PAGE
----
Toto Wolff’s harsh verdict on ‘rubbish’ ground-effect Formula 1 challengers

Henry Valantine
Mercedes CEO Toto Wolff in the pit lane. Baku April 2023.

Mercedes team principal Toto Wolff stands in the pit lane. Azerbaijan April 2023.

Toto Wolff believes ground effect aerodynamics produce “rubbish” Formula 1 cars, and the quickest teams under these regulations have the “least rubbish” version.

The Mercedes team boss was critical of the weekend’s action, or lack thereof, at the Azerbaijan Grand Prix, in which the drivers spoke of a lack of overtaking opportunities compared to previous years in Baku.

With Formula 1’s radical change of regulations in 2022 aimed at allowing the drivers to follow each other more easily and produce closer racing, the relative stability in the regulations heading into 2023 has caused concerns among the drivers that it is becoming harder to race in close quarters again, as was the common complaint in the sport’s pre-2022 machinery.

Wolff called on the FIA and his fellow teams to see how they can avoid a repeat of the “boring” affair that took place in Azerbaijan, but does not see it as a reason to be too down on the regulations as a whole.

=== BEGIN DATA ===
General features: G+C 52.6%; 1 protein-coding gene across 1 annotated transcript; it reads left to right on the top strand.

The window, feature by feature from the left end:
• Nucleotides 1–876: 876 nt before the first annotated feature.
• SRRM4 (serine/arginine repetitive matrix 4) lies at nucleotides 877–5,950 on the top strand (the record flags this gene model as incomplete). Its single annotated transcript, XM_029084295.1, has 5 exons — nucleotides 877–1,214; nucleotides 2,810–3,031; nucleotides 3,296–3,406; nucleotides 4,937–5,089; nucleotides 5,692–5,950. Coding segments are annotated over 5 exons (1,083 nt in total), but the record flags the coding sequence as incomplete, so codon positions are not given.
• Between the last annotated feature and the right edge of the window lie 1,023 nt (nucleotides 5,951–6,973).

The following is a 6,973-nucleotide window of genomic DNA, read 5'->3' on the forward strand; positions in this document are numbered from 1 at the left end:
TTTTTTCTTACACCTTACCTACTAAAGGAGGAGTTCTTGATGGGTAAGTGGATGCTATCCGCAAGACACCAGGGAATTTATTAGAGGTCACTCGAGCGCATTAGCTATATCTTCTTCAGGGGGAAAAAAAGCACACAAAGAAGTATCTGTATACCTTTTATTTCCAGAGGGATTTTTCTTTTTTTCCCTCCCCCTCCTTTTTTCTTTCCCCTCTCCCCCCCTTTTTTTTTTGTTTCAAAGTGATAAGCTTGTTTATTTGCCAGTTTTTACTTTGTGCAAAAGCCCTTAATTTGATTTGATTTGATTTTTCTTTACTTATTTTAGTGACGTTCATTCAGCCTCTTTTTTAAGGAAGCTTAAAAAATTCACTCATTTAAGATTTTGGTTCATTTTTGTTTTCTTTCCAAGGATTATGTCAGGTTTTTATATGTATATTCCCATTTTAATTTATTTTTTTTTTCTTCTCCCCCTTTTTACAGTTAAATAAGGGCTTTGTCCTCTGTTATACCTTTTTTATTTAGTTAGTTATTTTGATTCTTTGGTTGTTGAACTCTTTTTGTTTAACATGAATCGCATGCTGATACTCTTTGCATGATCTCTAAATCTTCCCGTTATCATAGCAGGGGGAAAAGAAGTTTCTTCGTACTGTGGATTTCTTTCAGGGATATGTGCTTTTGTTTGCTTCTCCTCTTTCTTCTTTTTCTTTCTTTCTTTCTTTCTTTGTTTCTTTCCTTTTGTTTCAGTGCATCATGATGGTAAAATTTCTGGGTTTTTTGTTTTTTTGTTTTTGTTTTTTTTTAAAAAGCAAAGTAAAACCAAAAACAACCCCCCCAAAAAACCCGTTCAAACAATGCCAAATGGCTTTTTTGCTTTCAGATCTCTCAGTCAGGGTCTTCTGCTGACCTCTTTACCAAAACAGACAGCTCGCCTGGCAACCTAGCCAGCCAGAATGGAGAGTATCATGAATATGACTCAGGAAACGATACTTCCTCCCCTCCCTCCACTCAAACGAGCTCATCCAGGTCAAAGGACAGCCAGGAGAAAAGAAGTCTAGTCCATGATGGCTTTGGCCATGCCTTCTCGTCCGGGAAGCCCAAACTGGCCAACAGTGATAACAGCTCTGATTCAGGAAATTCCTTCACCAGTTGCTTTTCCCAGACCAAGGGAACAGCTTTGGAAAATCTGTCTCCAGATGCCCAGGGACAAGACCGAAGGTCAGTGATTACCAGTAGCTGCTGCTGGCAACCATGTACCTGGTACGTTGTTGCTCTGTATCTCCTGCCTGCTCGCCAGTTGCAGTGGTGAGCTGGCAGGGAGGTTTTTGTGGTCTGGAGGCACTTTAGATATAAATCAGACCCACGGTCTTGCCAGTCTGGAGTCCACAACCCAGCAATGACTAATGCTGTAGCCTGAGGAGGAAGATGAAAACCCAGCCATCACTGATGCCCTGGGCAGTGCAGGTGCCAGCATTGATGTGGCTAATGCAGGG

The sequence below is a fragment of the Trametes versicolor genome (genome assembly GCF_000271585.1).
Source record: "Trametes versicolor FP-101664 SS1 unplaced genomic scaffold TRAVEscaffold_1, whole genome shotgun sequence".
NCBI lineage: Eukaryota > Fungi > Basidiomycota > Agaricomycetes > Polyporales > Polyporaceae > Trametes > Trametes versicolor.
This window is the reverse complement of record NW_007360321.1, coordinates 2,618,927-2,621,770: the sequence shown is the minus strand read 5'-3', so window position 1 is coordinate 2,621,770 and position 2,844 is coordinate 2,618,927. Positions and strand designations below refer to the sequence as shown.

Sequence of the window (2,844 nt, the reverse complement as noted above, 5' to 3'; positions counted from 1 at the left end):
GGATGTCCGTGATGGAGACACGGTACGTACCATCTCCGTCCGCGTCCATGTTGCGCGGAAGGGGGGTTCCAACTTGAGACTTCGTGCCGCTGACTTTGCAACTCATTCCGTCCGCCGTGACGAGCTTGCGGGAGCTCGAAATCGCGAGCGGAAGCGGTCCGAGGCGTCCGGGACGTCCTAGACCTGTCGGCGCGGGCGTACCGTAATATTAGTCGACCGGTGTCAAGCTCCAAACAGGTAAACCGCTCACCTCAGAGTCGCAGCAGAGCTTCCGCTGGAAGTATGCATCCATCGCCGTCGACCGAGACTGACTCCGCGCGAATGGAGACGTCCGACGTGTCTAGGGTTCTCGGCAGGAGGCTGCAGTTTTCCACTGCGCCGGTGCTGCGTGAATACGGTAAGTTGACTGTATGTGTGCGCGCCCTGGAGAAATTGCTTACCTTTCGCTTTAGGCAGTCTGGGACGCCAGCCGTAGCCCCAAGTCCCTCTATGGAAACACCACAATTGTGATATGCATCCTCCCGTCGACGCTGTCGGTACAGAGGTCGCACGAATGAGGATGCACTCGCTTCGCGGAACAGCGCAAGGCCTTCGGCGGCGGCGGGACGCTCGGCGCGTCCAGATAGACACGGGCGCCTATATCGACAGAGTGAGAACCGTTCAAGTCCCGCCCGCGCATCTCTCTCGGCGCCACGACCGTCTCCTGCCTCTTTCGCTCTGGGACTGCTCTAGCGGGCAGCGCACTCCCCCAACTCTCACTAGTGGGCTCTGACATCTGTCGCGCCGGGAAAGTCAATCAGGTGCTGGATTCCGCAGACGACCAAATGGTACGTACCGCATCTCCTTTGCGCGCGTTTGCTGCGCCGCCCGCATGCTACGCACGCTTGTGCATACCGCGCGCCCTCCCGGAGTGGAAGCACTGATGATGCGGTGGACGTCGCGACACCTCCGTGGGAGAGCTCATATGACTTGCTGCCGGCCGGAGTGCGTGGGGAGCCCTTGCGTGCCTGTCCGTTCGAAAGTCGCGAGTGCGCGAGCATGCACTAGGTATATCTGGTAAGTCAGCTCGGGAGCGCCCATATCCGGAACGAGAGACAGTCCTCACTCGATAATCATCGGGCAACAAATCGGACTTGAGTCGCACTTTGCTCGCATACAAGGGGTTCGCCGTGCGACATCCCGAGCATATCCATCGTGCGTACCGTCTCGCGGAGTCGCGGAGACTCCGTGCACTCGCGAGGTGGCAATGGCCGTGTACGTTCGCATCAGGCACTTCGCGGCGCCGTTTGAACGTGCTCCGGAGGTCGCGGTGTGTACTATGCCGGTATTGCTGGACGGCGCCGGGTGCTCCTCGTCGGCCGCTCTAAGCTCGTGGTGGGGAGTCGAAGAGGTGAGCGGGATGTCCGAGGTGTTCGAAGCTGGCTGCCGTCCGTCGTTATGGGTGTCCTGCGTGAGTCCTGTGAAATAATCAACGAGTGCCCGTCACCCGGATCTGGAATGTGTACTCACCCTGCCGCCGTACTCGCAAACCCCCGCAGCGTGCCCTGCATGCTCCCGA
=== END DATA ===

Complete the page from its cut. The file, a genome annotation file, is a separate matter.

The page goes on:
“After a race weekend like this, we mustn’t talk it down overall and say it is the wrong direction and we need to change completely,” Wolff told reporters in Baku at the weekend, as per the Mirror.

“It is more about asking why wasn’t it entertaining, and revisit it. We need to look at how we can avoid a boring race.”

The dominance of Red Bull continues to be an over-arching theme of the season so far, with Sergio Perez and Max Verstappen finishing well clear of third-placed Charles Leclerc on Sunday. recommends

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The Mercedes team principal and CEO was complimentary of how the RB19 seemingly glides around circuits compared to its rivals, but aimed a dig at ground effect aerodynamics as a concept – which generates downforce by air going underneath the cars, which produces less ‘dirty air’ for the car behind than previous iterations of Formula 1 cars.

“You have two cars sailing off into the sunset on merit and there is a 20-second gap,” Wolff said of Red Bull’s current form.

“I wouldn’t know between Aston Martin and Ferrari and us who was quicker because you are stuck where you are stuck and that is pretty much it.

“You can see [Red Bull’s] car is barely moving, be it on straights or over bumps. Corner-through balance looks easy.

“You look at all the other onboards and the cars are tricky. Generally, ground-effect cars are rubbish cars – it is just who has the least rubbish is ahead.”